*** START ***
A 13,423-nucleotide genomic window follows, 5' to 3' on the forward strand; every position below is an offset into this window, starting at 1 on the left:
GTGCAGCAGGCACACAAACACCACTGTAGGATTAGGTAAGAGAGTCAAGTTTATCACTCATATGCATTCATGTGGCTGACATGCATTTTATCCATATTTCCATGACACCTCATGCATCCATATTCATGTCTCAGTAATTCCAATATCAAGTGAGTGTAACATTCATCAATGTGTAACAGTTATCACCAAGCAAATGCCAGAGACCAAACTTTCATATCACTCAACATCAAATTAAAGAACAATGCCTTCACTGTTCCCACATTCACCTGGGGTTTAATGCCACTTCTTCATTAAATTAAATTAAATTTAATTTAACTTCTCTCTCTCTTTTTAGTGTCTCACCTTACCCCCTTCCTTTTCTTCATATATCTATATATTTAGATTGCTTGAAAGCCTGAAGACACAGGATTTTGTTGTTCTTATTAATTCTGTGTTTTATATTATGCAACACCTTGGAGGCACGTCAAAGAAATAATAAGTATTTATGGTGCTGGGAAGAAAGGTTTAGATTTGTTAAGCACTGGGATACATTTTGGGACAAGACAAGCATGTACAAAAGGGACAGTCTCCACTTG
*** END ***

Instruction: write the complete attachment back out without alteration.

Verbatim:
A 13,423-nucleotide genomic window follows, 5' to 3' on the forward strand; every position below is an offset into this window, starting at 1 on the left:
GTGCAGCAGGCACACAAACACCACTGTAGGATTAGGTAAGAGAGTCAAGTTTATCACTCATATGCATTCATGTGGCTGACATGCATTTTATCCATATTTCCATGACACCTCATGCATCCATATTCATGTCTCAGTAATTCCAATATCAAGTGAGTGTAACATTCATCAATGTGTAACAGTTATCACCAAGCAAATGCCAGAGACCAAACTTTCATATCACTCAACATCAAATTAAAGAACAATGCCTTCACTGTTCCCACATTCACCTGGGGTTTAATGCCACTTCTTCATTAAATTAAATTAAATTTAATTTAACTTCTCTCTCTCTTTTTAGTGTCTCACCTTACCCCCTTCCTTTTCTTCATATATCTATATATTTAGATTGCTTGAAAGCCTGAAGACACAGGATTTTGTTGTTCTTATTAATTCTGTGTTTTATATTATGCAACACCTTGGAGGCACGTCAAAGAAATAATAAGTATTTATGGTGCTGGGAAGAAAGGTTTAGATTTGTTAAGCACTGGGATACATTTTGGGACAAGACAAGCATGTACAAAAGGGACAGTCTCCACTTG